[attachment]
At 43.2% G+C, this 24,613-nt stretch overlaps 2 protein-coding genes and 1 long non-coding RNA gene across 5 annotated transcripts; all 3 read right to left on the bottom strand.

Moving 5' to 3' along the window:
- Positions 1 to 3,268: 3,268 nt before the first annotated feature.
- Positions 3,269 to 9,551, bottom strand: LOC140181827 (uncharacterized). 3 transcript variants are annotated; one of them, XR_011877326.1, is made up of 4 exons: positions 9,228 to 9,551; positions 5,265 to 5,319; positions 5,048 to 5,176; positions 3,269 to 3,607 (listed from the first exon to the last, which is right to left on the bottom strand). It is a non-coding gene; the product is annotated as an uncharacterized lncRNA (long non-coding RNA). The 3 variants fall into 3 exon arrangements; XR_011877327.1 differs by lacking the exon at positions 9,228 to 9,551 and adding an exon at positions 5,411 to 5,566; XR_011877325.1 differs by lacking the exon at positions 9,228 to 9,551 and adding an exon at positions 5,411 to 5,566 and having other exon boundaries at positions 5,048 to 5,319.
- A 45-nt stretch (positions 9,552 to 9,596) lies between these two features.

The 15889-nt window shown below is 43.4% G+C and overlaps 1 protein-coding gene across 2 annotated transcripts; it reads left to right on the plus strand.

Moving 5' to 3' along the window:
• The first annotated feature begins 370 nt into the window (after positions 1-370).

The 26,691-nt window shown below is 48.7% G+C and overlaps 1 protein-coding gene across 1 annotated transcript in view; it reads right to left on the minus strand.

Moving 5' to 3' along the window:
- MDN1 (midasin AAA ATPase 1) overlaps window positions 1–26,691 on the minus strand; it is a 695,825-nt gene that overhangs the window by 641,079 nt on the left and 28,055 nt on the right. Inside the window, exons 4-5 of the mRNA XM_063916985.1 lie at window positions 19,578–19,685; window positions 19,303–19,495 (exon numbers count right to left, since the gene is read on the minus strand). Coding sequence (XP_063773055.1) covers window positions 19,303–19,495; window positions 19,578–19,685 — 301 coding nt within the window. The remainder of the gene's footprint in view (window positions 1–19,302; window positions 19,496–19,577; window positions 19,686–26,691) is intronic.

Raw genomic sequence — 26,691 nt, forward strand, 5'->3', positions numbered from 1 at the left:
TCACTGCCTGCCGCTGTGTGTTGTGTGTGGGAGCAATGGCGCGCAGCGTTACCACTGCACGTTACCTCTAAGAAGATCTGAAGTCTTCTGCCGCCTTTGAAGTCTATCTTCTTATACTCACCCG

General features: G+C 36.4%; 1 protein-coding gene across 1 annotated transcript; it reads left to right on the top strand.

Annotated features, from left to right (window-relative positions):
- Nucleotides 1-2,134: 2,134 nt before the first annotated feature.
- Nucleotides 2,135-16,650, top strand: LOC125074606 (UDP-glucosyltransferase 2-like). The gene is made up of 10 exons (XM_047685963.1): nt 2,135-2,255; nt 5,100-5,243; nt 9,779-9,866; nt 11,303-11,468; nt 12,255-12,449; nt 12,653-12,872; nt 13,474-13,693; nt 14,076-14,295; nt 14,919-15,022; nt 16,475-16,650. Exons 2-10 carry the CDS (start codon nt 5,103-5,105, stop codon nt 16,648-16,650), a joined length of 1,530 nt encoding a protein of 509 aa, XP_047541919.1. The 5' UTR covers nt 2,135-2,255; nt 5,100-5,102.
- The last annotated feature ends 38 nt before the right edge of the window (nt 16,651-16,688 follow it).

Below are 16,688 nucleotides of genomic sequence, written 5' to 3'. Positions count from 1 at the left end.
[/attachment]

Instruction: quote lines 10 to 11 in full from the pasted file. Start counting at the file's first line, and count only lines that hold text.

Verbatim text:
Moving 5' to 3' along the window:
- MDN1 (midasin AAA ATPase 1) overlaps window positions 1–26,691 on the minus strand; it is a 695,825-nt gene that overhangs the window by 641,079 nt on the left and 28,055 nt on the right. Inside the window, exons 4-5 of the mRNA XM_063916985.1 lie at window positions 19,578–19,685; window positions 19,303–19,495 (exon numbers count right to left, since the gene is read on the minus strand). Coding sequence (XP_063773055.1) covers window positions 19,303–19,495; window positions 19,578–19,685 — 301 coding nt within the window. The remainder of the gene's footprint in view (window positions 1–19,302; window positions 19,496–19,577; window positions 19,686–26,691) is intronic.